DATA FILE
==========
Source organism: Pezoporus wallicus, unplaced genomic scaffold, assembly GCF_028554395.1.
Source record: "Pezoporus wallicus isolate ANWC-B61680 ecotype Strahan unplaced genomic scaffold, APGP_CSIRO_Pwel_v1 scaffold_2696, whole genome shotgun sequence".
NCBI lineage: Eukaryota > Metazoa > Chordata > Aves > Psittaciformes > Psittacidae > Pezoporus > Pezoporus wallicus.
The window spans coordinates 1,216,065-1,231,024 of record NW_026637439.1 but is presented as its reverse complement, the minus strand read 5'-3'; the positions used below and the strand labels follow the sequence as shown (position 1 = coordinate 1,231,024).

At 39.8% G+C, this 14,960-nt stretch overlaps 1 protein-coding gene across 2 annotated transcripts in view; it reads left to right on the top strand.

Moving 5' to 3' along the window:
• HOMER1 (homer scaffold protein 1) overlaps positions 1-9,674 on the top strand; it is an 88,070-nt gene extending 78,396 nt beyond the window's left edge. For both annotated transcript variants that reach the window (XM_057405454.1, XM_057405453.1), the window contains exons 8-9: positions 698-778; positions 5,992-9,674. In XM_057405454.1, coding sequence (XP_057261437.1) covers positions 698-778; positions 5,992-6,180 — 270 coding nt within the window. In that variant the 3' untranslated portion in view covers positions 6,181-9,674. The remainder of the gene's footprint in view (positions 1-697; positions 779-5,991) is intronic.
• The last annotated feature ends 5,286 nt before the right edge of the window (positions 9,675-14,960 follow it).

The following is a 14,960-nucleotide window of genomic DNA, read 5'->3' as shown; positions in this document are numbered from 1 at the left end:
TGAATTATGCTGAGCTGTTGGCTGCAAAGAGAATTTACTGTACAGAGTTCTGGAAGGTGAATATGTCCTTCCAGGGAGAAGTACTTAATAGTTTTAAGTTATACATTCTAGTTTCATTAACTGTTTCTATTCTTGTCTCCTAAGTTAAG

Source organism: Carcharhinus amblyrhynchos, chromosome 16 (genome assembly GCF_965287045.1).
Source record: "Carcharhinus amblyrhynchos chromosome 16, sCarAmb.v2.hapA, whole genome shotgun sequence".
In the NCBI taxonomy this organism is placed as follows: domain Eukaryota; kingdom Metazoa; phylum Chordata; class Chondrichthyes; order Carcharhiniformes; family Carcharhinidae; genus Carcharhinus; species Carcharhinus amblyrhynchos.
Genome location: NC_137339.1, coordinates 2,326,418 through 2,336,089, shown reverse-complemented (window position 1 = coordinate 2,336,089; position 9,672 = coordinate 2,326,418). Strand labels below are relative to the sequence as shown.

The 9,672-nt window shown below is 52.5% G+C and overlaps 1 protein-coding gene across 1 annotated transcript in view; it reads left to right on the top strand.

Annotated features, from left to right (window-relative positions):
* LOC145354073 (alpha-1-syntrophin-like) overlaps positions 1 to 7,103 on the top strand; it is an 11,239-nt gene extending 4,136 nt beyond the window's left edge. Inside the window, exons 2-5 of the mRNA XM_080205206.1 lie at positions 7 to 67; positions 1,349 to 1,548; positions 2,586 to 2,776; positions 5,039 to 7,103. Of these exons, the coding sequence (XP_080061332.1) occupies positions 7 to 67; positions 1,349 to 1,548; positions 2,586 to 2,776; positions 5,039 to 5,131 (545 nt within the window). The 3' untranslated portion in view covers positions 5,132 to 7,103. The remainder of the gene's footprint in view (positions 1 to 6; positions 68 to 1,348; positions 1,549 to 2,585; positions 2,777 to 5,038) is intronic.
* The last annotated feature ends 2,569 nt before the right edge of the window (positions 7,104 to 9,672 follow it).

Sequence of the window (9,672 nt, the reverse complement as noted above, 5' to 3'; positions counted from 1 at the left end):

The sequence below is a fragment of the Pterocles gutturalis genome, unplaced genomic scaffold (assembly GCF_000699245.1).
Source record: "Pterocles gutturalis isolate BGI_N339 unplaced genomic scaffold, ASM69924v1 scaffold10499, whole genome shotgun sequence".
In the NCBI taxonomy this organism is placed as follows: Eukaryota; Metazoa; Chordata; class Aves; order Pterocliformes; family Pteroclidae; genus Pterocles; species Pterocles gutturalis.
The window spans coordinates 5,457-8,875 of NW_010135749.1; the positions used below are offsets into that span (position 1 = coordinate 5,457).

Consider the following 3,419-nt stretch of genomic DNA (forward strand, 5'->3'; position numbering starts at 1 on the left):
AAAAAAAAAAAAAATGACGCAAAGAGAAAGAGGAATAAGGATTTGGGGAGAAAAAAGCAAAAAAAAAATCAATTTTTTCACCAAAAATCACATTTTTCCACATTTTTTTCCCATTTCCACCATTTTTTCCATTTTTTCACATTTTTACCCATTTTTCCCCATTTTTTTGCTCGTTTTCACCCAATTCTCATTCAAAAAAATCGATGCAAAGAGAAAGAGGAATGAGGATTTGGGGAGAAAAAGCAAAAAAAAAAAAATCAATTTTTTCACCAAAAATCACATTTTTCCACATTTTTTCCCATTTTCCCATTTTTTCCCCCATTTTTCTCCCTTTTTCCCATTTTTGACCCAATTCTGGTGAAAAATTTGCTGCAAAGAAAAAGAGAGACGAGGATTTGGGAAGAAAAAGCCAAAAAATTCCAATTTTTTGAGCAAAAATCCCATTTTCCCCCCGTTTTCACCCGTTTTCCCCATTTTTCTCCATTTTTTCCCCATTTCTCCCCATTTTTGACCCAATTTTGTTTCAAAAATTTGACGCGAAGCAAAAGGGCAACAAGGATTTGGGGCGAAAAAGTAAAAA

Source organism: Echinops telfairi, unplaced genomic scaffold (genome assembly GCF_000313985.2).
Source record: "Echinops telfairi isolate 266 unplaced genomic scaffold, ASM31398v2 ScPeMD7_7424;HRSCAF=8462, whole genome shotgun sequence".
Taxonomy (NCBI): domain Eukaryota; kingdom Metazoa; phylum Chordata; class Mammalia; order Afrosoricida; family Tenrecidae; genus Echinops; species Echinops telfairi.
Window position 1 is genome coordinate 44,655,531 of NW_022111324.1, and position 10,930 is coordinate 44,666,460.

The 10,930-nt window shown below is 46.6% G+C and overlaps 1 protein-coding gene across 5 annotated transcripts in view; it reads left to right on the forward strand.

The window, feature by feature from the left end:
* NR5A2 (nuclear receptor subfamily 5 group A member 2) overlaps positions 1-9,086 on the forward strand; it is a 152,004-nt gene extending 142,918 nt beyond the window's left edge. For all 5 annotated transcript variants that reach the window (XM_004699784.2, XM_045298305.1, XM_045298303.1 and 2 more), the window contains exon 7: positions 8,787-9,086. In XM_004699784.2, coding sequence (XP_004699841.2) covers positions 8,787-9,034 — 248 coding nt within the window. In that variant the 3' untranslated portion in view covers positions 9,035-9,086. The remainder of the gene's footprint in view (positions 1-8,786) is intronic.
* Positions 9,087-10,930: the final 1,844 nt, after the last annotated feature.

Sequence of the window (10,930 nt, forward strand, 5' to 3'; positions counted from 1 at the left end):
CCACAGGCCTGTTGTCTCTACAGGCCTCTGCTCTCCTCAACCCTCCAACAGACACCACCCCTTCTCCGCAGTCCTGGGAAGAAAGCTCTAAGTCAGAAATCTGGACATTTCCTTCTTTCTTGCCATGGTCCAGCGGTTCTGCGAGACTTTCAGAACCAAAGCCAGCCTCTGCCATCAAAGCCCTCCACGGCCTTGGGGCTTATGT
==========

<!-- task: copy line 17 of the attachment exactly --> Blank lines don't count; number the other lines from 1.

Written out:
* LOC145354073 (alpha-1-syntrophin-like) overlaps positions 1 to 7,103 on the top strand; it is an 11,239-nt gene extending 4,136 nt beyond the window's left edge. Inside the window, exons 2-5 of the mRNA XM_080205206.1 lie at positions 7 to 67; positions 1,349 to 1,548; positions 2,586 to 2,776; positions 5,039 to 7,103. Of these exons, the coding sequence (XP_080061332.1) occupies positions 7 to 67; positions 1,349 to 1,548; positions 2,586 to 2,776; positions 5,039 to 5,131 (545 nt within the window). The 3' untranslated portion in view covers positions 5,132 to 7,103. The remainder of the gene's footprint in view (positions 1 to 6; positions 68 to 1,348; positions 1,549 to 2,585; positions 2,777 to 5,038) is intronic.